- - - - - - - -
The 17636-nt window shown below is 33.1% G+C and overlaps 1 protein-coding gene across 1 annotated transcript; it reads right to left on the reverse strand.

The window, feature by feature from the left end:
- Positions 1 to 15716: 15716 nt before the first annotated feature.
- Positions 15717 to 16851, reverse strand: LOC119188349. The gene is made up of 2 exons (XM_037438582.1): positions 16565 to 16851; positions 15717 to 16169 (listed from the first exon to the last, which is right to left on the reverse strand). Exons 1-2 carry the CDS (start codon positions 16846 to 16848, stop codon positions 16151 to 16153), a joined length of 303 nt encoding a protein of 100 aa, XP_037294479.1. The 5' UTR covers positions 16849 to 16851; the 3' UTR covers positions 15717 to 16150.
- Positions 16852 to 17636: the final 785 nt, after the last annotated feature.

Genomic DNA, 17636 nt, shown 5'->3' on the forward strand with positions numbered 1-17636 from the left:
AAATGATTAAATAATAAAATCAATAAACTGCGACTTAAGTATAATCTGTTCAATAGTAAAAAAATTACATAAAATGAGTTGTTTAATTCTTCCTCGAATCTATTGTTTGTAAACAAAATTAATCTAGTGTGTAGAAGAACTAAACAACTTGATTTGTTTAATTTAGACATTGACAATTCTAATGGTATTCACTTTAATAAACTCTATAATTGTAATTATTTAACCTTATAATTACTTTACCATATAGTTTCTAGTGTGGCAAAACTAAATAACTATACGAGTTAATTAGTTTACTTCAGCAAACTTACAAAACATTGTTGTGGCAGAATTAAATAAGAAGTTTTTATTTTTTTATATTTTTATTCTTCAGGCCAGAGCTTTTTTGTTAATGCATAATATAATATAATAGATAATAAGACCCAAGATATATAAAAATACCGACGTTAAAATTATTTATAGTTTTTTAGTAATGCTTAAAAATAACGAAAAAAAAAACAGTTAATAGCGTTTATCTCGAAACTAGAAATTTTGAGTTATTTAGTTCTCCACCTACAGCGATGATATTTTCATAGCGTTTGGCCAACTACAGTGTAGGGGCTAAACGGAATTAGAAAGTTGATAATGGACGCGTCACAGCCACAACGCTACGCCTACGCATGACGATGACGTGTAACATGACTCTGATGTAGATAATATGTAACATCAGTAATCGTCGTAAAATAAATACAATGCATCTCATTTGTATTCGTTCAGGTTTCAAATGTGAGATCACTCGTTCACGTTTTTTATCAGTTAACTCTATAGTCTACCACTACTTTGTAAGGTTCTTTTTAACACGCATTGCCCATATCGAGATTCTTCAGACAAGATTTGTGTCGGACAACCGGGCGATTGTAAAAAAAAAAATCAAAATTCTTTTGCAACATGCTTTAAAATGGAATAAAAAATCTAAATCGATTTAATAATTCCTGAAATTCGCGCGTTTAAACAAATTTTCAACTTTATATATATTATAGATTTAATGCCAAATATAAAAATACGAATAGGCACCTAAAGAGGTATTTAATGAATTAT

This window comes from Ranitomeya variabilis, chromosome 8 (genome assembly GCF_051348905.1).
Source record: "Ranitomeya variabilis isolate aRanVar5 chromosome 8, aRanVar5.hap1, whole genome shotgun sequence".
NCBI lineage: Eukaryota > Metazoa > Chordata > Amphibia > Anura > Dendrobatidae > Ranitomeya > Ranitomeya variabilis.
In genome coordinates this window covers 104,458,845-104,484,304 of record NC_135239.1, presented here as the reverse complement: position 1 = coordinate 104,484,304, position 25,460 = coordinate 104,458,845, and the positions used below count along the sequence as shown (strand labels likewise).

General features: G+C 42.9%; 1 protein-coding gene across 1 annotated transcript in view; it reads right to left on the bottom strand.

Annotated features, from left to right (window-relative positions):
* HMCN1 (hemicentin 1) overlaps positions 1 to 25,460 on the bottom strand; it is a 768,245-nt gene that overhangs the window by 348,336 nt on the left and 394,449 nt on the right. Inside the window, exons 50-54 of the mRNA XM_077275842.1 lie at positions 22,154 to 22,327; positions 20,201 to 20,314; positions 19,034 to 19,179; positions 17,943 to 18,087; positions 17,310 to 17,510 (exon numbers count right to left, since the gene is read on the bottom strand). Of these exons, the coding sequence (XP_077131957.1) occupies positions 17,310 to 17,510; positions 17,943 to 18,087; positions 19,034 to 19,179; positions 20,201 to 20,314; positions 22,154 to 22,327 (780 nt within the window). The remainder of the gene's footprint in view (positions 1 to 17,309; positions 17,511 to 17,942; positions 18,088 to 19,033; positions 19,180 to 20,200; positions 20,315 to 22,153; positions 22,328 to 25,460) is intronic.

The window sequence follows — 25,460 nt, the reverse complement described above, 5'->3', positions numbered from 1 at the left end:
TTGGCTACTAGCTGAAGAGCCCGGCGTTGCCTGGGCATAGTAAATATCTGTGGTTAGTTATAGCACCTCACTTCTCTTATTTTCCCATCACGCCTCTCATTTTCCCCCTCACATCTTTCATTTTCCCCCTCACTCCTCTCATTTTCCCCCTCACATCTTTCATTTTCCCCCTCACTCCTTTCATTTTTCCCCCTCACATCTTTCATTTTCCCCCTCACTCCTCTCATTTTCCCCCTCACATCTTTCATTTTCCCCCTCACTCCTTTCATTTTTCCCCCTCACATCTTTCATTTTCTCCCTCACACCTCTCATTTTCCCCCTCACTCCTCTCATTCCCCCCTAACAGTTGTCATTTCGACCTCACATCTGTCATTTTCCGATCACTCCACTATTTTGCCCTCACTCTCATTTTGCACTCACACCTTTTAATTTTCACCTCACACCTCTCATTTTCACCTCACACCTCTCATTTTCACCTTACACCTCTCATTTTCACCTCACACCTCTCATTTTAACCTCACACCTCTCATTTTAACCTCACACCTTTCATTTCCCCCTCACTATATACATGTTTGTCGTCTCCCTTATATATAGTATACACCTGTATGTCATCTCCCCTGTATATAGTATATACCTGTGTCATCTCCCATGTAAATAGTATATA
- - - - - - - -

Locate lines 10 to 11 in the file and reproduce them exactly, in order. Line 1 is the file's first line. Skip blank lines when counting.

NCBI lineage: Eukaryota > Metazoa > Chordata > Amphibia > Anura > Dendrobatidae > Ranitomeya > Ranitomeya variabilis.
In genome coordinates this window covers 104,458,845-104,484,304 of record NC_135239.1, presented here as the reverse complement: position 1 = coordinate 104,484,304, position 25,460 = coordinate 104,458,845, and the positions used below count along the sequence as shown (strand labels likewise).